On either side of Tiananmen Gate stand two sculpted marble pillars called HUABIAO. These decorative wings represent "notice boards" ( feibang zhi mu ) - according to legend, a place where ordinary people could write their complaints against government injustices.
There is a venerable tradition in China of petitioning rulers; and an equally ancient tradition for rulers to punish those who dare petition them. Bi Gan, an argumentative minister of the Shang Dynasty (12th Century BC) so infuriated the tyrant Zhou, that Zhou, saying, "They tell me sages have seven holes in their hearts," ordered the minister's chest cut open so he could see for himself.
But appeals to the throne were not always so hazardous. From early days a drum was placed outside the court which could be beaten by petitioners who wanted the court's attention. The marble huabiao pillars on either side of Tiananmen were also a reminder to emperors to accept petitions with equanimity.
If Tiananmen Gate has traditionally been the place where the pronouncements of China's rulers have been read to their people, Tiananmen Square is where in the 20th Century the people made their voices heard to the rulers. Just outside Tiananmen Gate stand two huabiao, sculpted pillars. They derive from the practice of leaving a wooden board, the "wood of direct speech" ( feibang zhi mu ), outside the palace on which common people could write any complaints they had about the court. This wooden plaque was eventually fixed to decorative columns, but even after they became more ornamental than functional, the huabiao were still supposed to symbolize the people's right to speak up against official injustice. Reality was often quite different.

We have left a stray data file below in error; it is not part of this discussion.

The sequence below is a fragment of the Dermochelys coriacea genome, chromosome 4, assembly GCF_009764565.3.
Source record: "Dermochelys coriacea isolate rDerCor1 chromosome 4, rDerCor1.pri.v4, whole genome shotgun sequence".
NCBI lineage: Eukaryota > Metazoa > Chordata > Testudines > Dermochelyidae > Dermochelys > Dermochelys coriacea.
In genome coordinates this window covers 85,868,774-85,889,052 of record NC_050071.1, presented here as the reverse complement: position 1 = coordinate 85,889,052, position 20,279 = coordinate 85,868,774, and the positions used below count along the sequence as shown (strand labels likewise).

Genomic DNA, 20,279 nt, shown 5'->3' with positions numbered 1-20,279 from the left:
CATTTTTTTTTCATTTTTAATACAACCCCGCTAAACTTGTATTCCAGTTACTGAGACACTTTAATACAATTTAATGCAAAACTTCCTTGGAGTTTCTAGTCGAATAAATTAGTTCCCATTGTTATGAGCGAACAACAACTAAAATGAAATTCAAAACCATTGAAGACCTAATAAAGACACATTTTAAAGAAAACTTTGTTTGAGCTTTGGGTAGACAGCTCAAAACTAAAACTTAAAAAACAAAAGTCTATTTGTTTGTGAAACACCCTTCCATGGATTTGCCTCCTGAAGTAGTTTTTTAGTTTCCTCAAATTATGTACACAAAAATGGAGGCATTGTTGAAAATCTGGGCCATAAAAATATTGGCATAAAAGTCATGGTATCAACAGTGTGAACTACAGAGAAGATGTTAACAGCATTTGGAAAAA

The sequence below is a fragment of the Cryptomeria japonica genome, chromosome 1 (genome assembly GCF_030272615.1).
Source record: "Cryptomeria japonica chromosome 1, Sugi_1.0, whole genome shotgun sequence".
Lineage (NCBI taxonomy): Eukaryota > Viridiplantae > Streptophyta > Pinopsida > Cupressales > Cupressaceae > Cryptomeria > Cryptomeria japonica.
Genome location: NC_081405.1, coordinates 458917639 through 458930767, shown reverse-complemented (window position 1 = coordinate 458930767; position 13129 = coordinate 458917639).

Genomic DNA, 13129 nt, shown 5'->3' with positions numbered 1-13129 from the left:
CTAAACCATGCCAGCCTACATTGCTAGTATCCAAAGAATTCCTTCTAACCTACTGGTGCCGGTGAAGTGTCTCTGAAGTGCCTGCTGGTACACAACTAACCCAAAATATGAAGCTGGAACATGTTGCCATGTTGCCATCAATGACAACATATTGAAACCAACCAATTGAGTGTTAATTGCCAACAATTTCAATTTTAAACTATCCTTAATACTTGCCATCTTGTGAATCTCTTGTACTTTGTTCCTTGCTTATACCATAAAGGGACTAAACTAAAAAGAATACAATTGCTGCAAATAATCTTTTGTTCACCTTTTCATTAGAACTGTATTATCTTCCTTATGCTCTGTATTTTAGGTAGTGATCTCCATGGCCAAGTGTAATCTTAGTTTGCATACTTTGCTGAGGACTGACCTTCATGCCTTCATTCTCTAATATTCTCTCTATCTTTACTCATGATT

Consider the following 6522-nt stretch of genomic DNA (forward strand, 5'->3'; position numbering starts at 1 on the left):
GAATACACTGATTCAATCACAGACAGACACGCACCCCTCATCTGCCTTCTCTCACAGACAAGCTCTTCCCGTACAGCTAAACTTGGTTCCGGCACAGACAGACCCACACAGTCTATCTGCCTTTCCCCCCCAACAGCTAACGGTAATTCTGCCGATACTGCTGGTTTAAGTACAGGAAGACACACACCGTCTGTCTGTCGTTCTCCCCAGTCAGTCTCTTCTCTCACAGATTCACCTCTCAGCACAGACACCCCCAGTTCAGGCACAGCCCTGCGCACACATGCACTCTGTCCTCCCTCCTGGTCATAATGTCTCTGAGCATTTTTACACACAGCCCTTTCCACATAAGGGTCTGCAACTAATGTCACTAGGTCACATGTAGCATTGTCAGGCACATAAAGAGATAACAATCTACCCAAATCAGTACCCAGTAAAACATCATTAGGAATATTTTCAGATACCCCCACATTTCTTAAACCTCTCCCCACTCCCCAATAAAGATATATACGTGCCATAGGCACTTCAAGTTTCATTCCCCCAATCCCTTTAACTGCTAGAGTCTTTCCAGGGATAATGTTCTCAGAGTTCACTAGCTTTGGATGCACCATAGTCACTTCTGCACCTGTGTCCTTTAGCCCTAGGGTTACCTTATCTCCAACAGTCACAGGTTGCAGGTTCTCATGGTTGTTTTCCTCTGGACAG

Walking past Tiananmen Gate as a child I would look up at the huabiao which reached up into the clouds. At the time, I thought only that they were pretty. I had no idea what they stood for. Now, after much reading, I understand. The huabiao are a debased symbol, tools for expression that have lost their function. They are the tears of China; the huabiao is China's cross.
Li Ao, a Taiwan-based historian, 1980
[From Geremie R. Barmé and Linda Jaivin, New Ghosts, Old Dreams (New York: Random House, 1992).]